The Curtain Is Opened
Revelation opens the curtain and lets us see what is and what will be.
Revelation lets us look into eternity.
In this first chapter we see Jesus ruling in power and glory;
We see Jesus as He really is now.
Revelation means an "unveiling".
Unveiled is the work of Jesus Christ in His church.
In verses 1 thru 8 the curtain is opened that separates the visible realm of this earth
from the invisible realm of heaven.
John is writing to the the seven churches in Asia.
He is writing to them as a brother and companion in tribulation.
The word used here for tribulation is a word which pictures the grinding of wheat in the mill,
and of the crushing of grapes in the wine press.
It is outside pressure which appears at first to crush and ruin,
but then it proves to make the grain (as flour) and the grapes (as wine) to be of greater service.
So it was for John and his friends.
The persecution which appeared to be crushing them was in reality preparing them for greater service.
This unveiling to the apostle John on the island of Patmos is to show us Jesus as the Lord of the church.
He is God!
The day is Sunday and John is worshiping God.
John was "in the spirit."
He was in the midst of great trouble and tribulation, but he was in communion with God's Spirit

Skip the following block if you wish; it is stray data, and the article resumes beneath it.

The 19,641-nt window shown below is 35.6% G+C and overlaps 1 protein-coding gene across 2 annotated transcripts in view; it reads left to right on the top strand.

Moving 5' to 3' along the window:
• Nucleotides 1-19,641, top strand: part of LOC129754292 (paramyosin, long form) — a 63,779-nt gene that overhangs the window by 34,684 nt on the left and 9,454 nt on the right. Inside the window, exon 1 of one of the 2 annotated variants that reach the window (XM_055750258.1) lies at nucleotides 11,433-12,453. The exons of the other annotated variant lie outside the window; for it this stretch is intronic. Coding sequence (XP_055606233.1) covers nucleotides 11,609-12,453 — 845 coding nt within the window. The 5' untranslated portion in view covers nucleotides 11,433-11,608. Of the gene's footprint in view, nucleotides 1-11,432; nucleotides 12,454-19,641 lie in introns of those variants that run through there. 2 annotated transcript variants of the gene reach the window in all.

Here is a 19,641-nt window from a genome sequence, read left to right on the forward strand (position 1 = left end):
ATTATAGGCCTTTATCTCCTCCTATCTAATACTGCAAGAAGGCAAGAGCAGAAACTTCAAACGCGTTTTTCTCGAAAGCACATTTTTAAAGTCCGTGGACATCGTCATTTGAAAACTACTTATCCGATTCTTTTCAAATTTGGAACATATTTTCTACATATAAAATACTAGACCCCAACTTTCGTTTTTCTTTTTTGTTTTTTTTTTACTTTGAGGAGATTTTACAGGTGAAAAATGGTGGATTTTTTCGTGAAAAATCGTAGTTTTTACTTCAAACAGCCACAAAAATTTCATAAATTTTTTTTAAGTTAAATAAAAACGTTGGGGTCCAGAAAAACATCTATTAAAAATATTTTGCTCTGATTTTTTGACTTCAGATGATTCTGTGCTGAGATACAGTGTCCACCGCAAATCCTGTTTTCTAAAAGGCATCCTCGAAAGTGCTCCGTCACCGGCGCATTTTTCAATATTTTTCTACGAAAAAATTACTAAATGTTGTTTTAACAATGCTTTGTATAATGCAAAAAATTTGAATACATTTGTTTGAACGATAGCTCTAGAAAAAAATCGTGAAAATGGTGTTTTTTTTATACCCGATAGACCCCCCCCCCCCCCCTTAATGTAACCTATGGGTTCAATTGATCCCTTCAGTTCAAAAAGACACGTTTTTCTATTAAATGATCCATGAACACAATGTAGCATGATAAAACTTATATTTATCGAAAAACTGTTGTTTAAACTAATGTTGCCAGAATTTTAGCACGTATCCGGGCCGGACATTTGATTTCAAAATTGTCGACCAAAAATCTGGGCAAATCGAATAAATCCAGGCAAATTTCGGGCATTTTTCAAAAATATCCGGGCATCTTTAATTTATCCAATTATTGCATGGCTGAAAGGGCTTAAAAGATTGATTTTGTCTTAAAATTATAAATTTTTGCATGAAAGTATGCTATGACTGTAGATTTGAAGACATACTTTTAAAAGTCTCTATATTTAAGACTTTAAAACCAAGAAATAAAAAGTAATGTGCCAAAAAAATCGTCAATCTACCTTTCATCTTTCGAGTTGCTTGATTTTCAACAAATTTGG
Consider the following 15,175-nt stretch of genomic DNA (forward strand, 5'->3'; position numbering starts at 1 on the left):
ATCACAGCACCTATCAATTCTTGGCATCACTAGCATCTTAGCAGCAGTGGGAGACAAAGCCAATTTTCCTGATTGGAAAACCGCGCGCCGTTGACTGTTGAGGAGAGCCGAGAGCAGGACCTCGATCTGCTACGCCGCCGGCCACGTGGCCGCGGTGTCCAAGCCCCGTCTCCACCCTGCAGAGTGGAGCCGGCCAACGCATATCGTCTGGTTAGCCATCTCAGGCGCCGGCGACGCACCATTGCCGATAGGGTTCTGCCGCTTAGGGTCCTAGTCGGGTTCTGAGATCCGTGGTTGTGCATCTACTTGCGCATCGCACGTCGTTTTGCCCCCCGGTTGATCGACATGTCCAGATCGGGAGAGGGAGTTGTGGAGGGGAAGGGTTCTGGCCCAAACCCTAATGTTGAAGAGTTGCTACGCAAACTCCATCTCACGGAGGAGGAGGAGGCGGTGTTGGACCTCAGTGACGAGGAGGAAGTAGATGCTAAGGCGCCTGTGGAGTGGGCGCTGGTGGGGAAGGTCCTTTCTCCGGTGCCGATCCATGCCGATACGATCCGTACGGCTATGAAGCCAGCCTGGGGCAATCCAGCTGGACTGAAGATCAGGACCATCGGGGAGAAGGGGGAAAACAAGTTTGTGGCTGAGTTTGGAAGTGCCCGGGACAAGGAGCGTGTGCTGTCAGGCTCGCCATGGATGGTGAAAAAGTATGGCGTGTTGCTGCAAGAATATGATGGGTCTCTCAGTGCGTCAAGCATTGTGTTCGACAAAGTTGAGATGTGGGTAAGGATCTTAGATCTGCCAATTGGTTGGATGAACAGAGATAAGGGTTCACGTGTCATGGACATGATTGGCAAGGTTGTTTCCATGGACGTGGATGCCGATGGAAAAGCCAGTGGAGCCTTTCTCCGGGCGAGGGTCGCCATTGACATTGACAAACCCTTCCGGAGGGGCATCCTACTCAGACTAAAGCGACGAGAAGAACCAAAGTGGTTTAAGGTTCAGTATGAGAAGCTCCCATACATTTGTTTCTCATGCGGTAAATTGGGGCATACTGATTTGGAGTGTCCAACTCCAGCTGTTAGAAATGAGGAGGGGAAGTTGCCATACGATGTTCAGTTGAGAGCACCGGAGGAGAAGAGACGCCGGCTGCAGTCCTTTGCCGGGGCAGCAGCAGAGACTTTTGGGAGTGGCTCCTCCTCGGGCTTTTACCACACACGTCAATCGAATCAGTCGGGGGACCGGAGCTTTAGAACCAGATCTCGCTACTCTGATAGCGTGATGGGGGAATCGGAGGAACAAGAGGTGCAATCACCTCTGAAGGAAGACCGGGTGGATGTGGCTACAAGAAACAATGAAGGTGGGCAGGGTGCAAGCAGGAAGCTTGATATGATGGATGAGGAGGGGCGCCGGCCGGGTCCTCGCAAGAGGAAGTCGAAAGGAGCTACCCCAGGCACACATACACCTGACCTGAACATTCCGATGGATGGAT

and under His power and direction.
And as He was worshiping God, he heard a voice like the sound of a trumpet addressing him.
The note of triumph is sounded even before John identifies the speaker.
"I, John, your brother and companion in the suffering and kingdom
and patient endurance that are ours in Jesus, was on the island of Patmos
because of the word of God and the testimony of Jesus.
On the Lord's Day I was in the Spirit, and I heard behind me a loud voice like a trumpet,
which said: ' Write on a scroll what you see and send it to the seven churches:
to Ephesus, Smyrna, Pergamum, Thyatira, Sardis, Philadelphia and Laodecia.' " (Rev. 1:9-11)
John has lost contact with time and is transported into the invisible world of spiritual reality.
Paul experienced something like this when he writes:
"I must go on boasting. Although there is nothing to be gained,
I will go on to visions and revelations from the Lord.
I know a man in Christ who fourteen years ago was caught up to the third heaven.
Whether it was in the body or out of the body I do not know-God knows.
And I know that this man-whether in the body or apart from the body I do not know, but God knows."
(2 Cor. 12:1-4)
Paul was caught up in paradise.
He heard inexpressible things, things that man is not permitted to tell.
For John the curtain that divides temporal from spiritual is opened.
John hears a voice, commanding him to write down what he is about to see, and afterwards,
send it to seven different churches in Asia Minor -- Ephesus, Smyrna, Pergamum, Thyatira,
Sardis, Philadelphia and Laodecia.
In verse 12 John said:
"I turned around to see the voice that was speaking to me.
And when I turned I saw seven golden lamp stands."
John turns around and to see who is speaking to him.
He turned to see that the speaker was the living Christ.
He had last seen Jesus sixty years ago when he ascended from the Mount of Olives.
The Lord had appeared at many other times in John's experience.
He appeared in the upper room on the evening of the resurrection.
When the disciples returned empty-handed from a night of fishing, Jesus appeared on the shore